I got pretty good at pretending to understand more than I did, a skill which has served me through life. …But I’ve developed a great reputation for wisdom by ordering more books than I ever had time to read, and reading more books, by far, than I learned anything useful from. From Gilead by MarilynneContinue reading “good at pretending to understand more than I did”
“They are proud and wilful, but they are true-hearted, generous in thought and deed; bold but not cruel; wise but unlearned, writing no books but singing many songs, after the manner of the children of Men before the Dark Years.” From The Two Towers by J.R.R. Tolkien.
Poem by Emily Dickinson. A BOOK He ate and drank the precious words, His spirit grew robust; He knew no more that he was poor, Nor that his frame was dust. He danced along the dingy days, And this bequest of wings Was but a book. What liberty A loosened spirit brings!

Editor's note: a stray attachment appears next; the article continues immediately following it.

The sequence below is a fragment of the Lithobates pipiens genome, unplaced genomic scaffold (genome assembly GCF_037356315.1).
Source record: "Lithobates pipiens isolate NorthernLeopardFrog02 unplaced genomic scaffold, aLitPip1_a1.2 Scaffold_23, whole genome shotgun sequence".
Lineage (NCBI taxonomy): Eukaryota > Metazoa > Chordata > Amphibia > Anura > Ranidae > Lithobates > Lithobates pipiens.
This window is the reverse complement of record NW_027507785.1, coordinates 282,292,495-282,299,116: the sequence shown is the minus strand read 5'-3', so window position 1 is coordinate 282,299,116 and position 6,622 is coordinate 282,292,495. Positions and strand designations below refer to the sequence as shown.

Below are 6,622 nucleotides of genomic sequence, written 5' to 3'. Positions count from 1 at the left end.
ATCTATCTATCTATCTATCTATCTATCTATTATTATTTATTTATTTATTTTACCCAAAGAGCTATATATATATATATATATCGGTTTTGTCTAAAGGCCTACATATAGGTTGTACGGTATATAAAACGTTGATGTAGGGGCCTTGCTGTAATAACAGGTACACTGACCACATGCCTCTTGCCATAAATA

He that studies only men, will get the body of knowledge without the soul; and he that studies only books, the soul without the body. He that to what he sees, adds observation, and to what he reads, reflection, is in the right road to knowledge, provided that in scrutinizing the hearts of others, heContinue reading “he that studies only books”
If all great art is symbolic of a kind of moral plenitude, of conflicting attitudes and impulses explored and worked through toward some ideal clarity, the act of reading is itself a model of ideal human relations, aspiring toward a perfect attentiveness in which emotional possession and intellectual comprehension–what experience conditions us to see andContinue reading “aspiring toward a perfect attentiveness”
Now the sight of monsters walking among them seemed as normal as the seagulls that swooped and chattered in the air above the city. From page 127 of Andrew Peterson’s On the Edge of the Dark Sea of Darkness: Adventure. Peril. Lost Jewels. And the Fearsome Toothy Cows of Skree. The book spines looked richerContinue reading “the sight of monsters walking among them”
Books And Thoughts by Aldous Huxley Old ghosts that death forgot to ferry Across the Lethe of the years – These are my friends, and at their tears I weep and with their mirth am merry. On a high tower, whose battlements Give me all heaven at a glance, I lie long summer nights inContinue reading “ghosts that death forgot to ferry”